May 5, 2014, Vol. 19, No. 32 • By WILLIAM KRISTOL
From Brandeis on the Atlantic to Azusa on the Pacific, an iron curtain has descended across academia. Behind that line lie all the classrooms of the ancient schools of America. Wesleyan, Brown, Princeton, Vassar, Bryn Mawr, Berkeley, Bowdoin, and Stanford, all these famous colleges and the populations within them lie in what we must call the Liberal sphere, and all are subject in one form or another, not only to influence but to a very high and, in many cases, increasing measure of control from the commissars of Liberal Orthodoxy. . . .
Jan 20, 2014, Vol. 19, No. 18 • By THE SCRAPBOOK
These observations of his on the Middle East have easily withstood the test of time:
Sep 23, 2013, Vol. 19, No. 03 • By WILLIAM KRISTOL
Maybe Barack Obama really is a Marxist. His September 10 speech to the nation on Syria seems to have been inspired by Groucho’s great number in Animal Crackers (1930):
Hello, I must be going
I cannot stay, I came to say I must be going
I’m glad I came, but just the same, I must be going . . . la-la!
A velvet red carpet in the ‘Iron Curtain’ city. May 27, 2013, Vol. 18, No. 35 • By CITA STELZER
You learn a lot about America and its people on a book-signing tour.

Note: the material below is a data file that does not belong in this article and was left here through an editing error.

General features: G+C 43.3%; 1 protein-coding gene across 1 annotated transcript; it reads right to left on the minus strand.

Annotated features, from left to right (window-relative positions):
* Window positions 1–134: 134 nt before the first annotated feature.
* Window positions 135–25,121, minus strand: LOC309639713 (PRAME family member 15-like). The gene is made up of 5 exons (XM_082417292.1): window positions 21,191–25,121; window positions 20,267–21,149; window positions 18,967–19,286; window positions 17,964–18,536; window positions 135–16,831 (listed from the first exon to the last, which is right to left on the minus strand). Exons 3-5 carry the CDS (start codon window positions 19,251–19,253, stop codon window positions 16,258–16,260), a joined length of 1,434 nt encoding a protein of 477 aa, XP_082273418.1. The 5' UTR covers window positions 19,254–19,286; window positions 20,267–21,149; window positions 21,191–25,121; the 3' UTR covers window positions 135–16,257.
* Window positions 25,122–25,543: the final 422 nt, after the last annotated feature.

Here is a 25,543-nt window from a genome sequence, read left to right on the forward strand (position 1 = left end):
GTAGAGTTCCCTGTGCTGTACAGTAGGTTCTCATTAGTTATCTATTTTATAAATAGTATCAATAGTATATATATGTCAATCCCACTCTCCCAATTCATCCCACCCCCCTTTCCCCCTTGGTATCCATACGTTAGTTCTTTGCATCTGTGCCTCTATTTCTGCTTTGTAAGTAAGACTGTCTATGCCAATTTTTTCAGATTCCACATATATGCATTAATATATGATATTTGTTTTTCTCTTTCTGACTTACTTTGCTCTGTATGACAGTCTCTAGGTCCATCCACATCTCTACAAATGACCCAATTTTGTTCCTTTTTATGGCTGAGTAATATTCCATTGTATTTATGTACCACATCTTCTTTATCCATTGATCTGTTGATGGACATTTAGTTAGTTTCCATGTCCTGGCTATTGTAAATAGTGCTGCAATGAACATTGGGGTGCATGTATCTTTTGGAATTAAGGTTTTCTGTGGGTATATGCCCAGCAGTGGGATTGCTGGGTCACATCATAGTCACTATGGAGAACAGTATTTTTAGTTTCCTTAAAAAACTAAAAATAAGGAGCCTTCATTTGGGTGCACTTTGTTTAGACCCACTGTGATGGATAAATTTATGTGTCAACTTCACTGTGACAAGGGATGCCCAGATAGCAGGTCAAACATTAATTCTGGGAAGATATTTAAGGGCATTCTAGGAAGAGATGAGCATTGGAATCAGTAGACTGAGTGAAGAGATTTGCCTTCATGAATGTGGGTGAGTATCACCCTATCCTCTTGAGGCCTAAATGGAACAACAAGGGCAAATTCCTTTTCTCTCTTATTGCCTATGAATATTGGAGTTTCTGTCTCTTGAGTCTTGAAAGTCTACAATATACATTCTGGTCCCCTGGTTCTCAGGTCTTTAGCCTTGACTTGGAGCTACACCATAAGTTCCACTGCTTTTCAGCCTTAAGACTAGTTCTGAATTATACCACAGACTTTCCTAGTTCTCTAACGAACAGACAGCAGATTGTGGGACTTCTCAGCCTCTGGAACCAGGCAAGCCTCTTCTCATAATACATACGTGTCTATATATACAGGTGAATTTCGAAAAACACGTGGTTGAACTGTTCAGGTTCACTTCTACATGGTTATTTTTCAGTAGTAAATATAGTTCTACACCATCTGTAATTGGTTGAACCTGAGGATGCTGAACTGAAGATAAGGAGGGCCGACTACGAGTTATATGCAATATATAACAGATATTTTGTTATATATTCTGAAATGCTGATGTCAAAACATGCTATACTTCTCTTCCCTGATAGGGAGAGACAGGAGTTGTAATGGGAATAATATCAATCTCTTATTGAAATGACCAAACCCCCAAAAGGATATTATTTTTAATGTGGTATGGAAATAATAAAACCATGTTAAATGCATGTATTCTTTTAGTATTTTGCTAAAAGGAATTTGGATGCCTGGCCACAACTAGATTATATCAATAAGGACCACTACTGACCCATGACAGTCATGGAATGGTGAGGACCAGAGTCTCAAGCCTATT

Apr 29, 2013, Vol. 18, No. 31 • By WILLIAM KRISTOL
And now, what’s going to happen to us without barbarians?
They were, those people, a kind of solution.
How many times in the last century have these concluding lines of C. P. Cavafy’s famous 1898 poem, “Waiting for the Barbarians,” been quoted? How many modern intellectuals have pondered the subversive implications of that sophisticated question?
Nov 26, 2012, Vol. 18, No. 11 • By WILLIAM KRISTOL
The gratitude of every home in our island, in our Empire, and indeed throughout the world, except in the abodes of the guilty, goes out to the British airmen who, undaunted by odds, unwearied in their constant challenge and mortal danger, are turning the tide of the world war by their prowess and by their devotion. Never in the field of human conflict was so much owed by so many to so few.
—Winston Churchill, tribute to the Royal Air Force,
House of Commons, August 20, 1940
The time for evasion is over.Jul 26, 2010, Vol. 15, No. 42 • By WILLIAM KRISTOL
Last month, we published an editorial under the title “A Period of Consequences.” The phrase was taken from a speech in the House of Commons in late 1936 in which Winston Churchill warned: “The era of procrastination, of half-measures, of soothing and baffling expedients, of delays is coming to its close. In its place we are entering a period of consequences.”
Our dangerous Iran policy.Jun 21, 2010, Vol. 15, No. 38 • By JAMIE FLY and WILLIAM KRISTOL
The passage last Wednesday of a fourth U.N. Security Council resolution imposing sanctions on Iran was the latest act in the tragicomedy that is U.S. policy toward Iran.